This is the sixth year in a row that a part of SMG has been named Agency of the Year. (And MediaVest sibling Starcom was a close second this year.) We know many of you won't like that, particularly those readers who work at the several other agencies who also made compelling cases for the honor in 2008. But we respectfully urge you all to get over it. Because we're ready to give the award to the same people 60 years in a row if they deserve it.
You see, there were shops with great pitch records in 2008, but we don't focus on how fat an agency's new-business coffers are when we evaluate candidates. There were agencies that generated a lot of buzz last year, but we don't base the award on which agency was the most popular or had the highest profile.
We applaud the agencies that had the best years. But we're looking for the agency that moved the industry forward. And so we just ask one seminal question: Who did the most to innovate and advance the business during the past year?
In 2008, MediaVest was that agency.
In ways large and small, the shop continued to be a step ahead in strategizing about change and exploiting it, in creating new solutions and finding new opportunities. All while doing the basic things just as well as its peers - cross-platform deals, for example - but finding a novel twist every time. As Lisa Donohue, president of MediaVest's new planning entity, Truth and Design, puts it, "We do what we say."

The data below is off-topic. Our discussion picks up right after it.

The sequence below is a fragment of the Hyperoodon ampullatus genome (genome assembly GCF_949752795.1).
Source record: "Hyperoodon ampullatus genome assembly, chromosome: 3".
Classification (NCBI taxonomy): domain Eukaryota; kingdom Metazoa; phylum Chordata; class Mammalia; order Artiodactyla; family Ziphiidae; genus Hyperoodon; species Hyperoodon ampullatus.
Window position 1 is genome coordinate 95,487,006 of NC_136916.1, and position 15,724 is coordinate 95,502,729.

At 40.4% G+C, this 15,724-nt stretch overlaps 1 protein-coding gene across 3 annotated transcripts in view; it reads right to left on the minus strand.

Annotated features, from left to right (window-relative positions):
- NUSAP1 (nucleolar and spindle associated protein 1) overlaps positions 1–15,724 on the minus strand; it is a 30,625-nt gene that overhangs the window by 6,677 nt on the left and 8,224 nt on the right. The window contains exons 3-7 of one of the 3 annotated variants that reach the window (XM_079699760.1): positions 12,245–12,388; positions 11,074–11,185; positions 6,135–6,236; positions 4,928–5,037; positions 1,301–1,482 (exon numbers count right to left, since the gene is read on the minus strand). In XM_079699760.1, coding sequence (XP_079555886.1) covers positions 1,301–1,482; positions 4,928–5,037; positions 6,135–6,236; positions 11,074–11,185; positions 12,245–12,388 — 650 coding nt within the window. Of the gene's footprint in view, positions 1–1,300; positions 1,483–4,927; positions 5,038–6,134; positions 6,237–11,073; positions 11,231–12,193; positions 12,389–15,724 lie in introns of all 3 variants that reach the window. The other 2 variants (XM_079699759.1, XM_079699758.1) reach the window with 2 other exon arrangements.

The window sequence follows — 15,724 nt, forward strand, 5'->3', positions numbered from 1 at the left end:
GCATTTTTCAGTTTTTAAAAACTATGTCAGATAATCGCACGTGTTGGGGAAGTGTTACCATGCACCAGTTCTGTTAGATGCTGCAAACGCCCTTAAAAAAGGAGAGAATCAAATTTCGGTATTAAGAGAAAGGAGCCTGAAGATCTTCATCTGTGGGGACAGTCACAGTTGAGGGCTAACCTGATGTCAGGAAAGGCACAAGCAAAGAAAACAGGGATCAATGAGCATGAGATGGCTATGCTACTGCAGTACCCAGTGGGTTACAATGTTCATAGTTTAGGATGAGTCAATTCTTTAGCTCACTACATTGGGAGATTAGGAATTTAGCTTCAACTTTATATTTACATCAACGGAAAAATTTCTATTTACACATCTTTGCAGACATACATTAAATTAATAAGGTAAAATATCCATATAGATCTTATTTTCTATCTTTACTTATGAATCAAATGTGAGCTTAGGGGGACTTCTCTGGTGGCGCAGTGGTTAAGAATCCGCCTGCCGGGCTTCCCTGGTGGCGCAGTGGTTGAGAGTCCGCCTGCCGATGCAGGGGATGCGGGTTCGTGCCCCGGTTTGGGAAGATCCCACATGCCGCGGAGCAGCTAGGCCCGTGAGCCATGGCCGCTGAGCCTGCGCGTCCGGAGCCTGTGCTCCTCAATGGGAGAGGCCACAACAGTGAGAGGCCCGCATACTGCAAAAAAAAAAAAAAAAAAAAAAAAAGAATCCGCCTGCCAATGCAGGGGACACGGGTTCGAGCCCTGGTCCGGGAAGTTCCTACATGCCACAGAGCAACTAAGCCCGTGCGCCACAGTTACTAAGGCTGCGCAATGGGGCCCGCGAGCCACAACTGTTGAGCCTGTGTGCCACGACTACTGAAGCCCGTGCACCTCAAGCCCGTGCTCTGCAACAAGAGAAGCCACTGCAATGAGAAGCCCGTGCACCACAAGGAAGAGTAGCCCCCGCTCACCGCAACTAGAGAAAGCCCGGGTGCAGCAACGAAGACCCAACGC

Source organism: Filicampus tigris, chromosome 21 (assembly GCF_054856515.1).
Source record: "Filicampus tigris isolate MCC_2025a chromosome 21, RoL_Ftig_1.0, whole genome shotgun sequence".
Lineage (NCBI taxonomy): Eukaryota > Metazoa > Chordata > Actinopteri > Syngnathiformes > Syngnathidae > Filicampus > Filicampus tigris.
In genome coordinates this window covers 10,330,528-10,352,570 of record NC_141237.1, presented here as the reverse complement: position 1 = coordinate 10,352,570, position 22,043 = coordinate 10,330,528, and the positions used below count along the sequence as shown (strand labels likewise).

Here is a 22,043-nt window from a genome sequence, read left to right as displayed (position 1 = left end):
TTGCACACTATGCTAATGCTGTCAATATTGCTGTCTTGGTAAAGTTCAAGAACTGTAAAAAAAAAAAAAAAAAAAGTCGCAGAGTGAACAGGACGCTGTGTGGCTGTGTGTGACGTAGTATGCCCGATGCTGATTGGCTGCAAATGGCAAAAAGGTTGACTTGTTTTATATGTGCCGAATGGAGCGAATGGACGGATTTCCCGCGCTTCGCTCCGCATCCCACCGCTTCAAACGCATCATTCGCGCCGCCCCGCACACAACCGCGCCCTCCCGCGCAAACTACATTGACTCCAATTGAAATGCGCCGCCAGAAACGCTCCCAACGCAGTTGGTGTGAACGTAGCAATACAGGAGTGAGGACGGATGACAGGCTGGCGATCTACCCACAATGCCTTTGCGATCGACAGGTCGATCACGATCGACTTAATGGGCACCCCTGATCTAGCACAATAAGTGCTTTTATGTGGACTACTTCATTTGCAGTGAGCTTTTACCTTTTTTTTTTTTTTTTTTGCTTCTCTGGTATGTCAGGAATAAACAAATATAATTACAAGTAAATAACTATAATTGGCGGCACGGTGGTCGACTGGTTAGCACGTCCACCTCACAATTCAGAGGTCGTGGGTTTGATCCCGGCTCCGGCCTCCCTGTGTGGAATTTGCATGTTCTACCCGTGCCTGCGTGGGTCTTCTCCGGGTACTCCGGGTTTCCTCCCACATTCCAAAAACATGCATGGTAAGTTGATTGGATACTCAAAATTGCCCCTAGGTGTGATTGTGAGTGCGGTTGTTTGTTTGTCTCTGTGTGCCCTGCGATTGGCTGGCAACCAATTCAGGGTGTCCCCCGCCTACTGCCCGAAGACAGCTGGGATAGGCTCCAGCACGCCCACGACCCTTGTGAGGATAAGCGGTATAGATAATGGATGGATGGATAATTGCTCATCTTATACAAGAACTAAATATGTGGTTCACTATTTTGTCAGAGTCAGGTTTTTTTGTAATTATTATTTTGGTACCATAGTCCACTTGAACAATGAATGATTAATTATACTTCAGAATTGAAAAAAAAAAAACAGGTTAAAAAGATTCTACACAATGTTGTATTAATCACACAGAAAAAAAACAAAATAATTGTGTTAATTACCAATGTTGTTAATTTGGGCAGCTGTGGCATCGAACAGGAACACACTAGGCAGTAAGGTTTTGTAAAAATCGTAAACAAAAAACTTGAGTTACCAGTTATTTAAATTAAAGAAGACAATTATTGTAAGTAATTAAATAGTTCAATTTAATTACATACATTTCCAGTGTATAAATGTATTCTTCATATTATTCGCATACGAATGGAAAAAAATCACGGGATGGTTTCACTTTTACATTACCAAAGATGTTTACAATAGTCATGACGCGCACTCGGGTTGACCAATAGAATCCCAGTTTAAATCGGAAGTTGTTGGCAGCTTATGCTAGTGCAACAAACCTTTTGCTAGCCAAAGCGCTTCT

Here's just a sampler of how MediaVest's year unfolded:
>> In an industry first, the shop took over the Bon Appétit masthead for Starbucks in May, turning the whole page into a simulation of the coffee seller's colorful, wood-framed, handwritten chalkboard menus, including Bon Appétit staffers offering up their favorite Starbucks blends and food pairings.
>> The peripatetic agency became the first shop to partner with TRAnalytics to link TV ad effectiveness to sales by combining set-top box viewership data with demographics, psychographics and behavioral purchase information.